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Created and Sold by Briony Marshall Sculptor

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Barton's Chair | Public Sculptures by Briony Marshall Sculptor | Tonbridge School in Tonbridge
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Barton's Chair | Public Sculptures by Briony Marshall Sculptor | Tonbridge School in Tonbridge
Barton's Chair | Public Sculptures by Briony Marshall Sculptor | Tonbridge School in Tonbridge
Barton's Chair | Public Sculptures by Briony Marshall Sculptor | Tonbridge School in Tonbridge
Barton's Chair | Public Sculptures by Briony Marshall Sculptor | Tonbridge School in Tonbridge
Barton's Chair | Public Sculptures by Briony Marshall Sculptor | Tonbridge School in Tonbridge
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Barton's Chair | Public Sculptures by Briony Marshall Sculptor | Tonbridge School in Tonbridge

Barton's Chair - Public Sculptures

Featured In Tonbridge School, Tonbridge, United Kingdom

$ On Inquiry

Barton’s Chair is a large specially commissioned sculpture hanging in the central atrium in the heart of the new Barton Science Centre of Tonbridge School. It is based on the chair conformation of cyclohexane – a molecule formed by a ring of six carbon atoms.

Barton's chair isomer
Both the sculpture and the Science Centre are named after Old Tonbridgian Sir Derek Barton (MH 1932-5). In 1969 he shared the Nobel prize for Chemistry with Norwegian Odd Hassel for the ‘development of the concept of conformation and its application in Chemistry’. In other words, he discovered that carbon rings could either exist as a chair shape or a boat shape.

The sculpture is 8 billion times life-size and combines a scientific model of a molecular structure with a human call for connection and cooperation. Each carbon atom is represented by an adult figure coloured black, and each hydrogen atom by an infant coloured white. The colours reflect the CPK colour convention used in Chemistry. The arms and legs of the figures represent the covalent bonds that hold the molecule together; carbon usually forms four bonds, but hydrogen only one. The adult carbons are holding the hydrogen infants by the hand – an intimate analogy of connection and nurture. In the words of the novelist and Old Tonbridgian E.M. Forster: “Only Connect.”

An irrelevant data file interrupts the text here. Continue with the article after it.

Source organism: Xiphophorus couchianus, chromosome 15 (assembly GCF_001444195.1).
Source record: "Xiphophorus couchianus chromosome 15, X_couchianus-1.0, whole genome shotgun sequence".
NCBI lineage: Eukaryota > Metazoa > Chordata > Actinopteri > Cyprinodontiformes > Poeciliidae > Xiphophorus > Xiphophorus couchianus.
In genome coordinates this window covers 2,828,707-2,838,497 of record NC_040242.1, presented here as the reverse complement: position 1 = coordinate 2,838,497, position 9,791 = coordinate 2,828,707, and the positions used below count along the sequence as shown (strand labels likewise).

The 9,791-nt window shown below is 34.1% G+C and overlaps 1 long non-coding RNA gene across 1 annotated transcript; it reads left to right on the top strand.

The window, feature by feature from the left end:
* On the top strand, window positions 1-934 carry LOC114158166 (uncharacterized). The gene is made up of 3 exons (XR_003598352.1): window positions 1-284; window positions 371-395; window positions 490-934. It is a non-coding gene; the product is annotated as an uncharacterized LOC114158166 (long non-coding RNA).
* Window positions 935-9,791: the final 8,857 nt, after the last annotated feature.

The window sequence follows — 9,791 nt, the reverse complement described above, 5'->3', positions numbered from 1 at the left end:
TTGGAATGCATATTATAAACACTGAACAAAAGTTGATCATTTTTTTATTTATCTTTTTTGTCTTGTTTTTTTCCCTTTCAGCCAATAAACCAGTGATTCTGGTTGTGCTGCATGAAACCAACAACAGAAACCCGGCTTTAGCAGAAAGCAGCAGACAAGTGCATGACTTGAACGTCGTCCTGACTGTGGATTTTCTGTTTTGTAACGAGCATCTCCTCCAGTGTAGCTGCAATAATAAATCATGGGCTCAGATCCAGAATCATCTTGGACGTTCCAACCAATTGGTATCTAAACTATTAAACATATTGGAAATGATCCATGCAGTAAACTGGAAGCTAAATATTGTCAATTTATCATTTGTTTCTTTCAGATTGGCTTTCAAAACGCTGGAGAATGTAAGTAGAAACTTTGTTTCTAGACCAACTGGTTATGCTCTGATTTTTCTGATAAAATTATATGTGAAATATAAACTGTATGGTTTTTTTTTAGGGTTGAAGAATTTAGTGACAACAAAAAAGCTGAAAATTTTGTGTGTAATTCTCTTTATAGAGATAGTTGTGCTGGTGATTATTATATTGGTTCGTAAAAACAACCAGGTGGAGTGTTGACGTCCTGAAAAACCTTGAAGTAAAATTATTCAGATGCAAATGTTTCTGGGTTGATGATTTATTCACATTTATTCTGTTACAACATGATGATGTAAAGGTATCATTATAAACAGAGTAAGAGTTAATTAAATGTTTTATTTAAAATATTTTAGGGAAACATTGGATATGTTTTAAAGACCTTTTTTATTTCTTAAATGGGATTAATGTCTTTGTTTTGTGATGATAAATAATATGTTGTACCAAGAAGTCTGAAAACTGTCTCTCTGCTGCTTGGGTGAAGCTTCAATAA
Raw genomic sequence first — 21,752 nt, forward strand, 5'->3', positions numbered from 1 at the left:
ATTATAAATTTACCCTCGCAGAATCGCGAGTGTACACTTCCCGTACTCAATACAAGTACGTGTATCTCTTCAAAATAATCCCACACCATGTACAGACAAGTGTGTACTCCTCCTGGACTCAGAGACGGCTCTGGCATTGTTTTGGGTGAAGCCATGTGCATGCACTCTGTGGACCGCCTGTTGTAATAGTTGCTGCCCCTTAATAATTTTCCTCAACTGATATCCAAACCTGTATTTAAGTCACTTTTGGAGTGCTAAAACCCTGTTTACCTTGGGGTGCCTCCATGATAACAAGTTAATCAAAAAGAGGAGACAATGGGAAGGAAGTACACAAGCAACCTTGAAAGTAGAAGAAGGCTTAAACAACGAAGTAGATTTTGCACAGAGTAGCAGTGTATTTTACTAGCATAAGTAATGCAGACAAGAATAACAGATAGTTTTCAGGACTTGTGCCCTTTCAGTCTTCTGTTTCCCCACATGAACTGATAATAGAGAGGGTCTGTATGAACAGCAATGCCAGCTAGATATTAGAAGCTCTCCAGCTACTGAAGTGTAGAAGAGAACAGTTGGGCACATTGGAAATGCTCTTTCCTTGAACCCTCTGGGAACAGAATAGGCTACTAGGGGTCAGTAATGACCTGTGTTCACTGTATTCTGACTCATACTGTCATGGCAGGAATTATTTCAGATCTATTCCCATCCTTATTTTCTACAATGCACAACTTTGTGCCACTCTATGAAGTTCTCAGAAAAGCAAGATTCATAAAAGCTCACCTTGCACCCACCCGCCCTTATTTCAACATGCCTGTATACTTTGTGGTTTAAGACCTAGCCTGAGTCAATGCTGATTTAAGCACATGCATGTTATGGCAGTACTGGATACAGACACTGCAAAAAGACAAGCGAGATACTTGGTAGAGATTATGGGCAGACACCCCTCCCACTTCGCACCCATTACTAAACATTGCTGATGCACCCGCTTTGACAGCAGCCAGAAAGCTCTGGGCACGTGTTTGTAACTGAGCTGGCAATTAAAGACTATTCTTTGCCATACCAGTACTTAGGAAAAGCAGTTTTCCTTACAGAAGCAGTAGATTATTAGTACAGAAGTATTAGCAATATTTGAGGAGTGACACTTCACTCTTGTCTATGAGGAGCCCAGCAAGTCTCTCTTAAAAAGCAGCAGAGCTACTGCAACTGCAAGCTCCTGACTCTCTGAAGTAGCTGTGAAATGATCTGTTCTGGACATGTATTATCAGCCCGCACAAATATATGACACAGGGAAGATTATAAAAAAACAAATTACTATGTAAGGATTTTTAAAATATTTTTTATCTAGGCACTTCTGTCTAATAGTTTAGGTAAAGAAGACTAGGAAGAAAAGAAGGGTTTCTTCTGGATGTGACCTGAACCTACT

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Meet the Creator
Wescover creator since 2019
Sculptures and Installations inspired by science

Briony Marshall is a UK based sculptor and installation artist. With a background in Biochemistry, she is interested in the idea of art practice as research. In her work, Briony fuses a conceptual approach with an intuitive, materials-inspired process. Her sculptures investigate the natural world and its relationship to the human condition.

In 2012 she completed the Pangolin London Sculpture Residency which culminated in a solo show at Pangolin London. In 2008 the Royal Society of Sculptors awarded her a 2-year bursary and she later went on to be elected as a sculptor member of its board of trustees. She is head of Professional Development at the Art Academy London. The Royal Society of Chemistry named Briony one of the ‘175 Face of Chemistry’ to celebrate its 175th anniversary.

In 2018 Briony completed two large scale commissions.The first, Layers of Bournemouth, is a B.E.A.F. and Arts Council funded commission for a rammed earth public artwork on Hengitsbury Head in Bournemouth. The second was Barton’s Chair, a large molecular sculpture inspired by Nobel laureate Derek Barton’s chair isomer of cyclohexane. This now hangs at the heart of Tonbridge School’s new science centre. Most recently, Briony Marshall has been shortlisted for the Leeds feminist public artwork. For it she is now developing a work based on the discoveries and life of the scientist, pacifist and prison reformer Kathleen Lonsdale.